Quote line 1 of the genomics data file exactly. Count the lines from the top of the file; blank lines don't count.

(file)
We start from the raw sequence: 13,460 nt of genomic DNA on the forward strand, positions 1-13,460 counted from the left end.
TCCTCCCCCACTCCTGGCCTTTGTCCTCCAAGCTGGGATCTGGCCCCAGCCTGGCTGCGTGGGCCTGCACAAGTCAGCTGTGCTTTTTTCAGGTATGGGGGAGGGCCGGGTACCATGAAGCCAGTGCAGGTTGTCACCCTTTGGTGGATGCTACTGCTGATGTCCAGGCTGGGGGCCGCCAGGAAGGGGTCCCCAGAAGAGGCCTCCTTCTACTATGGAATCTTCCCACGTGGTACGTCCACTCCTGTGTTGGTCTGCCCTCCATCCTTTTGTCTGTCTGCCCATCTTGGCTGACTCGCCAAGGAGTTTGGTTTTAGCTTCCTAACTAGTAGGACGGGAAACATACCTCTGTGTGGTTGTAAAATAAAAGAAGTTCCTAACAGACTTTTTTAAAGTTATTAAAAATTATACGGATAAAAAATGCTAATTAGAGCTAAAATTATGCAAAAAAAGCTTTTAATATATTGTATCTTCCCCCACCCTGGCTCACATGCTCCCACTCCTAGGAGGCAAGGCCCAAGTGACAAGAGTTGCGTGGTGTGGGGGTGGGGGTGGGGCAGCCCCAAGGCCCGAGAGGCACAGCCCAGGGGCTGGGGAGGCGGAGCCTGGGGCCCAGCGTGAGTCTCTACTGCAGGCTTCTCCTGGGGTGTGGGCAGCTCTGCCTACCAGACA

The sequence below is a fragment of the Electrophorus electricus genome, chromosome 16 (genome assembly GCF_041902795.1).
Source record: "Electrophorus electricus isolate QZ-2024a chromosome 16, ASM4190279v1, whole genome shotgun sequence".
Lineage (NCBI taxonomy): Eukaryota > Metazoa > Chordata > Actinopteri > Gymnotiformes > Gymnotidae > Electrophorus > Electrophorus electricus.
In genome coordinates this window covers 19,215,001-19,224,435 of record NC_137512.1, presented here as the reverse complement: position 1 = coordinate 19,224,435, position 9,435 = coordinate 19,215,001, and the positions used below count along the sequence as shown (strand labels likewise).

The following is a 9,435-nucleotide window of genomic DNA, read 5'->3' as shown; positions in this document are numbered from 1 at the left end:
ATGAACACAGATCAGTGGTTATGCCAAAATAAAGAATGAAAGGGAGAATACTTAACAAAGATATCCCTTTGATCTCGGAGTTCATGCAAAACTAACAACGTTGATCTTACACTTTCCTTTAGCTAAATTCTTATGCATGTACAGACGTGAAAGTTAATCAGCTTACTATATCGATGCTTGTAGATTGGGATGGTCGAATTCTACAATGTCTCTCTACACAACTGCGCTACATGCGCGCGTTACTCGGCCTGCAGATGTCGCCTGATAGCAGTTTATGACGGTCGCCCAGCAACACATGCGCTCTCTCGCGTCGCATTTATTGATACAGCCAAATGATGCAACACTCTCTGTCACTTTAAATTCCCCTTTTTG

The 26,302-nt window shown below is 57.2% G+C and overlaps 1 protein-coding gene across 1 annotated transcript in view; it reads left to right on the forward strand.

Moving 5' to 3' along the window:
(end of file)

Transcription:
We start from the raw sequence: 13,460 nt of genomic DNA on the forward strand, positions 1-13,460 counted from the left end.